Smartphone Addiction, The “Monkey Mind”, & The Power Of Now
Smartphone Addiction, The Monkey Mind, The Power Of Now, & Meditation
The Human "Monkey" Mind
Life unfolds in the present.
The problem is, whether it's ruminating over the past or worrying about the future, the human mind does everything it can to avoid being present.
Like a monkey swinging from tree branch to tree branch, the human mind's tendency to constantly jump from thought to thought has made us lose touch with the "now."
With millions of copies sold in over 30 languages, the massive popularity of Eckhart Tolle's 1997 book "The Power of Now" illustrates the grand scale of the problem.
And that was over twenty years ago. Since then, the greatest "attention hogging" device ever conceived has burrowed its way into everyone's pocket — turning our present moment "mole hill" into "Mt. Killiman-JOY-o." You might be reading this article on one right now. The smartphone.
We Touch, Tap, & Swipe Our Phones 2,617 Times Per Day
With the average person touching, tapping, and swiping their smartphone 2,617 times per day (!), walking around with an always connected device means that our mental monkeys now have infinite tree branches from which to grab and swing.
With depression and anxiety statistics up 800% (!) from what they were 50 years ago, many scientists now blame modern man's mental health deficiencies on our always connected devices. On the trend, Dr. Harsh Trivedi told CBSNews,"The difficulty now is you can't really turn things off. We don't necessarily have downtimes to recharge and get our bearings straight again."
If we don't inoculate ourselves to this epidemic, the present moment will soon be but a glimmer in Grandma and Grandpa's eye.
"Mindful" Versus "Mindless" Smartphone Use
"The internet has spread knowledge like nothing the world has ever seen. How do I know if it's my mind monkeys playing with my phone instead of my insatiable quest for wisdom?"
Here is a little exercise. The next time you are touching, tapping, and swiping your phone, pay attention to your posture, breathing, heart rate, and whether you feel "in control" of your actions.
If your breathing is shallow, if you feel tense, and/or if you feel a little "mindless" or impulsive with your actions, then it's likely the monkeys doing their thing. If you don't even have the presence of mind to "check-in" on yourself to complete this exercise, then the monkeys own you.
"I think the mind monkeys have me wrapped around their grubby little fingers. Should I throw my phone in the trash, move to the forest, and become a hermit? I saw "Into The Wild," I know how this movie ends!"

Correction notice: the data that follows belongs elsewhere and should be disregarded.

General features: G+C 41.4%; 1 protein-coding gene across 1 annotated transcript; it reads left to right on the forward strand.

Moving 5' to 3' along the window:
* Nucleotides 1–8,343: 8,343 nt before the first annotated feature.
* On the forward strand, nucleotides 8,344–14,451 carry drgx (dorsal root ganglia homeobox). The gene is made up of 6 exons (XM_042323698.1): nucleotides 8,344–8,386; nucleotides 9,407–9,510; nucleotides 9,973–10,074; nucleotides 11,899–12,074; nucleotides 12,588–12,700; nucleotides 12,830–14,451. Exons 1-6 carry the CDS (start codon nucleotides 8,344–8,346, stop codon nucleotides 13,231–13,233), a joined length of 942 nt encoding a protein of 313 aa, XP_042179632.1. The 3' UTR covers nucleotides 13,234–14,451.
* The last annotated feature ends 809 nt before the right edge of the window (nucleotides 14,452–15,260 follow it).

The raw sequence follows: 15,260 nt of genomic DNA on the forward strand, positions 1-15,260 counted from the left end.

You don't need to give up on modern life or any of its wonderful gadgetry. The goal is to feel calm, in-control, and highly mindful when using your smartphone. That's what meditation brings to the table.
How Meditation Tames The Mind Monkeys
To understand how meditation masterfully tames the monkeys, we must go to their playground. The human brain.
When the brain has nothing to do, it's "Default Mode Network (DMN)" switches on. This "idle mode" is like giving the mind monkeys a bag full of Halloween candy and letting them out for recess.
If we don't give them some kind of a toy, then they will screech and holler (with epic annoyance), yank us every which way, throw banana peels at our feet, "act a fool" to the 8th degree, and so on.
Most of us will do anything to keep the mind monkeys appeased. These days, the easiest solution is to simply hand them our smartphone.
Whether it's apps, social media, news, or games, our always connected devices offer a never-ending supply of amusement.
"I'm Bored": The Default Mode Network (DMN) & The Posterior Cingulate Cortex (PCC)
Rounding up the monkey troop starts with their master, an area near our brain's midline called the "Posterior Cingulate Cortex (PCC)." Think Jane Goodall.
As the brain region directly linked to our "I'm bored let's play with my phone" Default Mode Network (DMN), strengthening this chunk of our noggin is the secret to making our mind monkeys docile, gentle, and submissive.
Luckily, that's exactly what meditation does! Among four key brain regions, Harvard University researchers (2011, Hölzel et al) discovered that meditation dramatically increases the Posterior Cingulate Cortex's "gray matter concentration."
What does this mean? In essence, by strengthening the brain's "present moment" discipline center (PCC) into a bona-fide "Full Metal Jacket" drill sergeant, meditation ships the whole monkey troop off to boot camp.
And when they return, the rambunctious, impulsive, and rowdy mind monkeys have miraculously transformed into benevolent, peaceful, and docile little angels. This mindful "leashing" of the monkeys restores order to the courtroom of our mind.
Meditation Transforms The Mind Monkeys, Restores The Power Of "Now"
When we train our mind monkeys to not need constant amusement (i.e. smartphone), we nourish our consciousness with the power of "now." As a result, we become much calmer, happier people.
And no, meditation will not have you trashing your phone or living the rest of your days as a forest hermit. Mindfulness simply untethers anxiety, tension, and impulsivity when using your beloved device. In this way, you control your phone instead of it controlling you. And if you cut down on your daily 2,617 touches, taps, and swipes, then all the better!
Own technology without it owning you. Unleash the present moment. Discover meditation.
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